Next-generation cash machine charges £10

Britain's biggest bank has deployed a cash machine that can charge customers up to £10 per withdrawal.

The Royal Bank of Scotland's Hanco subsidiary has been issuing the high-charge dispensers that can charge up to £10 per withdrawal.

The network of Hanco machines has grown to more than 6,000 active systems, fuelling concerns that Banks are seeking new ways to smuggle in withdrawal fees that exceed the rate £1.50.

Official figures show that the number of charging cash machines has increased rapidly in the past four years, from 6,998 in 2001 to 21,240 today.

This means that 40 per cent of Britain's available machines are charging fees, in order to cover the small operating cost of providing the system - 31p.

"We are seeing a growth of these machines by stealth," said John Mann, Labour MP, who is part of the committee due to investigate the charges.

"The banks keep finding extra ways of squeezing money out of consumers," he told the Sunday Times.

"They are clearly trying to ensure we all have to pay to get out our own money out of cash machines."

His concern reflects an appeal made last month by Citizens Advice, which said flat rate charging often has a disproportionate impact on people with low incomes, who often need small amounts of money in more frequent transactions.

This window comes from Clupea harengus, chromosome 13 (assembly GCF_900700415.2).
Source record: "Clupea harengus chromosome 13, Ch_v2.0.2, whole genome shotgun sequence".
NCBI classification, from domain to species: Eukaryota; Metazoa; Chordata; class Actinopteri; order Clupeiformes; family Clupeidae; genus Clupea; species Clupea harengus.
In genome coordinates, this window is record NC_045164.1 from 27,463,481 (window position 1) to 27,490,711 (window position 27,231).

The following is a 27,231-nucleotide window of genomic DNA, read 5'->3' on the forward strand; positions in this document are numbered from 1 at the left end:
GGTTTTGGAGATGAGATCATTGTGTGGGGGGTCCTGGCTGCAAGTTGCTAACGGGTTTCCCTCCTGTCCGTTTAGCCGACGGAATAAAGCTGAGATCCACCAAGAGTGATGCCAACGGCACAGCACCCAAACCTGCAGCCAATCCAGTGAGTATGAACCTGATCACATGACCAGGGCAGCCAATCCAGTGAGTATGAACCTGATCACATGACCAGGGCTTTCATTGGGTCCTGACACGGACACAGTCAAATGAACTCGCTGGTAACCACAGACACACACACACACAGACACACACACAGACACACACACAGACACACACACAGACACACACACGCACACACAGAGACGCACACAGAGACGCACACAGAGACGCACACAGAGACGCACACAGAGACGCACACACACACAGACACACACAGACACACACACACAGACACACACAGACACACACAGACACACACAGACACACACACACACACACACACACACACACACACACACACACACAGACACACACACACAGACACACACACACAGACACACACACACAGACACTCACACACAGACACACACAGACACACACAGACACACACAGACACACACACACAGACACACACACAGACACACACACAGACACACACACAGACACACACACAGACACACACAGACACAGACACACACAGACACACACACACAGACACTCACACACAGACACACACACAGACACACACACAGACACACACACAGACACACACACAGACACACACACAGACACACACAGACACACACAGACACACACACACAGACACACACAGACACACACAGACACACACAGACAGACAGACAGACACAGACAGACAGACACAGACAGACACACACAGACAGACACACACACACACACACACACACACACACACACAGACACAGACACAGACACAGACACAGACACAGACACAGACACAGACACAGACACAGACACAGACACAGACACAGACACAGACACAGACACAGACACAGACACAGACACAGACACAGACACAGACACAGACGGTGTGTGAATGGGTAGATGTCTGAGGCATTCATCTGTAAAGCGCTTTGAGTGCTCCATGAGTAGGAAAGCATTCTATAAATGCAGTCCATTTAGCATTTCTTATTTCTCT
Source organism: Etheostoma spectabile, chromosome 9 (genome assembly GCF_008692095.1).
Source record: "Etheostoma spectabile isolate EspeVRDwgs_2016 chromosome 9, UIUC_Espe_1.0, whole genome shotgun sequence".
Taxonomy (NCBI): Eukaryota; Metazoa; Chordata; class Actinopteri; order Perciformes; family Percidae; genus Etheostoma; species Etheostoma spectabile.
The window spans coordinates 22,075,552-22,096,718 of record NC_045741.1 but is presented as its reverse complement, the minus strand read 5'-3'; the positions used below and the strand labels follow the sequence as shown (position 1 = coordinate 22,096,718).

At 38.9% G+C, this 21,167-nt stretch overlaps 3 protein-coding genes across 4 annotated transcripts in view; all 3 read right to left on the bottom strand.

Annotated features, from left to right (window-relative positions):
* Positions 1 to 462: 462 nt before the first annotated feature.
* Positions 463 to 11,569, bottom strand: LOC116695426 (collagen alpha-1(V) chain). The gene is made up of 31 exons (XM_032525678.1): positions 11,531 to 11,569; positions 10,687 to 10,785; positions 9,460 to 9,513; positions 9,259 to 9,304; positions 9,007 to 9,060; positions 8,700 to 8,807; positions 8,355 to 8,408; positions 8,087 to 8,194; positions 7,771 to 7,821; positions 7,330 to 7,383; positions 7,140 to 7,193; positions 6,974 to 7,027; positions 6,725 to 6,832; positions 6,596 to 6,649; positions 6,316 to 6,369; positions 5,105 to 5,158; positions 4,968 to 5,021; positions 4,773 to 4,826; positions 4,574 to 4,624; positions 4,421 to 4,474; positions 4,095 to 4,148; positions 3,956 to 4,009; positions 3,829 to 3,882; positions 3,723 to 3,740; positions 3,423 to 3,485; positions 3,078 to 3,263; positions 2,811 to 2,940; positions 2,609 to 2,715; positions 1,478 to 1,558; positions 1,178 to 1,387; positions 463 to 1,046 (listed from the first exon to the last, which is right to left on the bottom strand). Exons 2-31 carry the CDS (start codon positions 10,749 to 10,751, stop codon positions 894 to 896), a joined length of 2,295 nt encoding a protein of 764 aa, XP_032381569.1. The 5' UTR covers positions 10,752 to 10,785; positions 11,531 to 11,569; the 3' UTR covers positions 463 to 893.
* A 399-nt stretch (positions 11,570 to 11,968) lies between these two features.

According to CA, these bankers typically live in rural and poor areas with round trips of over 10 miles to make, just to find a free cash machine.

Liverpool and Tintagel in Cornwall are two such notorious areas, where the closure of post offices, banks and non-charging machines ensures top rate fees for those needing to make withdrawals.

CA said the situation is even worse, because of advice from the Government that recommends several cash withdrawals instead of one lump extraction from a single cash point.

If consumers were to approach the Hanco machine, currently located in the Miranda club in London, for a £50 withdrawal they would face a charge of £10 – so a 20% levy.

However, a job seeker, resourceful enough to find a cash point charging £1.50, regardless of the amount being taken out, could lose almost 2.5 per cent of their weekly benefit of £55.65 - if he followed Government advice.

One artist in Boscastle, Tintagel said she is against paying any fees simply to access her own money.

"I refuse on principle to pay £1.50 to withdraw my own money," said Myrna Lester, who faces a 34-mile expedition to Wadebridge to use a free machine.

The Royal Bank of Scotland said the fee charged for its Hanco systems is governed by the shop or bar owner housing the machine, with a fixed price per transaction for the group.

The Bank has publicly stated that it does not charge customers to access their own cash, despite acquiring the Hanco group in June last year.

RBS bosses are now due to meet with the Treasury Select Committee to explain the high-rate charges.

It is understood RBS is expected to post record profits of £7.9 billion over the next month, representing a 26 per cent increase on the previous year.

Meanwhile, they have reacted to their critics, saying it does not "consider that Hanco machines are anything to do with what we offer our own customers as part of their banking service."

A RBS spokesman said: "In fact at only 7 machines, out of more than 6000 Hanco supplied machines in the UK, has a retailer decided to set a charge at more than two pounds."


31st January 2005

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